Of course Secretary Cardona’s focus has been dominated by COVID’s disruption in public schools, and the problem is likely to continue as the new Omicron flareup threatens to intensify the pressure this winter despite the rollout of vaccines.  Even amidst these ongoing challenges, however, the time has come for the Secretary of Education to work with Congress to confront the overuse of standardized testing as the yardstick for measuring the quality of public schools and supposedly holding them accountable. Good leaders are responsible for initiating needed reforms when flawed public policy undermines the institutions where our children learn.

January 8, 2022 is the 20th anniversary of President George W. Bush’s signing the No Child Left Behind Act into law. It is worth remembering that until 2002, our society did not test all children in grades 3-8 and once in high school and compare the aggregate scores from school to school as a way to rate and rank public schools. School districts could choose to test students with standardized tests to measure what they had been learning, but until the No Child Left Behind Act (NCLB) became law, there was no federally mandated high stakes testing across all U.S. public schools.

NCLB did not, as promised, enable every child to make Adequate Yearly Progress until 2014, when all American students were to have become proficient. Because, as research has demonstrated, out-of-school challenges affect students’ test scores, the whole high stakes testing regime didn’t improve overall school achievement and it didn’t close achievement gaps. Sadly, it did shift the blame for unequal test scores onto the public schools themselves.

Today states are required by No Child Left Behind’s 2015 successor, the Every Student Succeeds Act (ESSA), to identify their state’s bottom performing schools according to their standardized test scores and to submit to the U.S. Department of Education a plan to turnaround these schools. This system attaches high stakes to the standardized test scores as a way to blame and punish educators and supposedly “incentivize” them to work harder. The punishments it imposes are severe:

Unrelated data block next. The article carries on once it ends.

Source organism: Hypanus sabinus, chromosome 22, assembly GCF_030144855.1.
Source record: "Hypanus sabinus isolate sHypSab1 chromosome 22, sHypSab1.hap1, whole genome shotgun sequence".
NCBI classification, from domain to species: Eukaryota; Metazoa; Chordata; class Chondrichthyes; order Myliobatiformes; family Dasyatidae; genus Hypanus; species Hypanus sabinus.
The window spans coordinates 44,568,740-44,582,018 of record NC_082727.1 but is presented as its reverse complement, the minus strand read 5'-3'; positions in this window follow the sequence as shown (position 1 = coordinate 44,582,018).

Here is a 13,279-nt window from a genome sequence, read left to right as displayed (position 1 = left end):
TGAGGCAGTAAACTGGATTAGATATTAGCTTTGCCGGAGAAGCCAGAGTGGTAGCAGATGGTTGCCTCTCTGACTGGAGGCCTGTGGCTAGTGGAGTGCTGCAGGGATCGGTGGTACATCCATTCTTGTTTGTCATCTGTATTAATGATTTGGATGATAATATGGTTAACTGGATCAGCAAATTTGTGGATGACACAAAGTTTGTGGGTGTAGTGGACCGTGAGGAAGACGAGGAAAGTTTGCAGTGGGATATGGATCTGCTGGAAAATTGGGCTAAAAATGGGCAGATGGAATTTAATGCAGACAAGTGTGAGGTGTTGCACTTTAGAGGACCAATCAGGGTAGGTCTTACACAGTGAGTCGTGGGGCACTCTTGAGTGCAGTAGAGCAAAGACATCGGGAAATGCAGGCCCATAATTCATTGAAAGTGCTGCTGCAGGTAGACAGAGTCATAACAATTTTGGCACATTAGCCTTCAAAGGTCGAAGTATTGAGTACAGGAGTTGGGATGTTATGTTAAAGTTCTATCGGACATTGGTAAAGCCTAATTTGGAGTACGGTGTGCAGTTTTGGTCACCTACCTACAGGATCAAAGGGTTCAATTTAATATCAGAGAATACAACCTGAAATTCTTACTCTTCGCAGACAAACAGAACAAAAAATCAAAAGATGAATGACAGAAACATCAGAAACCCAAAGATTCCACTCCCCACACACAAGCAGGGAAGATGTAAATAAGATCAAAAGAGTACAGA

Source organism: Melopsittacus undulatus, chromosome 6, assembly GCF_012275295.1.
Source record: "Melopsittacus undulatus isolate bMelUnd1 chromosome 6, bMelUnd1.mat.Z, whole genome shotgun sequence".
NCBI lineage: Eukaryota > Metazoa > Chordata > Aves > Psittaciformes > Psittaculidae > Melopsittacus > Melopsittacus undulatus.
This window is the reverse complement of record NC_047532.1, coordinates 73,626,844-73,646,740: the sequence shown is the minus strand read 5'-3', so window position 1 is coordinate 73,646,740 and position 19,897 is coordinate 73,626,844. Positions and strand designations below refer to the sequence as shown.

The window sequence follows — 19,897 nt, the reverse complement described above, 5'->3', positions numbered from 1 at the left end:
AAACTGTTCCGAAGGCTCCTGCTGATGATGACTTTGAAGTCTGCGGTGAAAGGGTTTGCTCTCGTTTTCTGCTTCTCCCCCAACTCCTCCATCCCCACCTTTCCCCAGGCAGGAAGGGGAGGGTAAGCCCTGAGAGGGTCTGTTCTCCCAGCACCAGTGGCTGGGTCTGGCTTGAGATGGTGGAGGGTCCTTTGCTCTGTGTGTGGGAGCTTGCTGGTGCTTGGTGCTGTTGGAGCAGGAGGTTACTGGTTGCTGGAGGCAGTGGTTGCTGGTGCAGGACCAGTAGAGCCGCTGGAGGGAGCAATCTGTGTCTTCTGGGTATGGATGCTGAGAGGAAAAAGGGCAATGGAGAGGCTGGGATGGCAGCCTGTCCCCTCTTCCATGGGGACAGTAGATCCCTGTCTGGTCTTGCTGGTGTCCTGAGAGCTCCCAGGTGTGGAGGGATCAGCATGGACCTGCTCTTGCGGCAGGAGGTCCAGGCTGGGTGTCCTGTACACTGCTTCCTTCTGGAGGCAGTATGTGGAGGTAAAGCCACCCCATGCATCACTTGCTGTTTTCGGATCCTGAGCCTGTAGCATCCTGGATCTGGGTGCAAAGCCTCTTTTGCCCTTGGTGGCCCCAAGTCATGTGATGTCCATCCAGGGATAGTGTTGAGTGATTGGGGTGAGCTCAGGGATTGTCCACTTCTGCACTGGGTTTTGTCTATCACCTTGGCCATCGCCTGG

• Many states publish school and school district report cards which rate and rank schools and school districts.
  • Some states take over so-called failing schools and school districts and impose state appointed overseers and academic distress commissions to manage low scoring schools and school districts.
  • Other states, or sometimes the administrators of school districts, shut down low scoring schools and, ironically, call the shutdowns “a turnaround strategy.”
  • States use test scores to hold children back in third grade if their reading scores are too low.
  • Many states deny students who have passed all of their high school classes a diploma when they don’t score “proficient” on the state’s graduation test.
  • Even though statisticians have shown that students’ test scores are not valid as a tool for evaluating teachers, and even though the federal government has ceased demanding that states use test scores for teachers’ evaluations, a number of states continue this policy.
  • School districts with F grades are the places where many states permit the location of charter schools or where students qualify for private school tuition vouchers—sometimes with dollars taken right out of the school district’s budget.
  • Because test scores tend to correlate closely with a community’s aggregate family income, the federal high-stakes standardized testing regime brands the schools in the poorest communities as “failing schools” and focuses the rest of the above punishments on the schools in the poorest communities.
  • The branding of poor school districts causes educational redlining and middle class flight to wealthy exurbs where aggregate test scores are higher.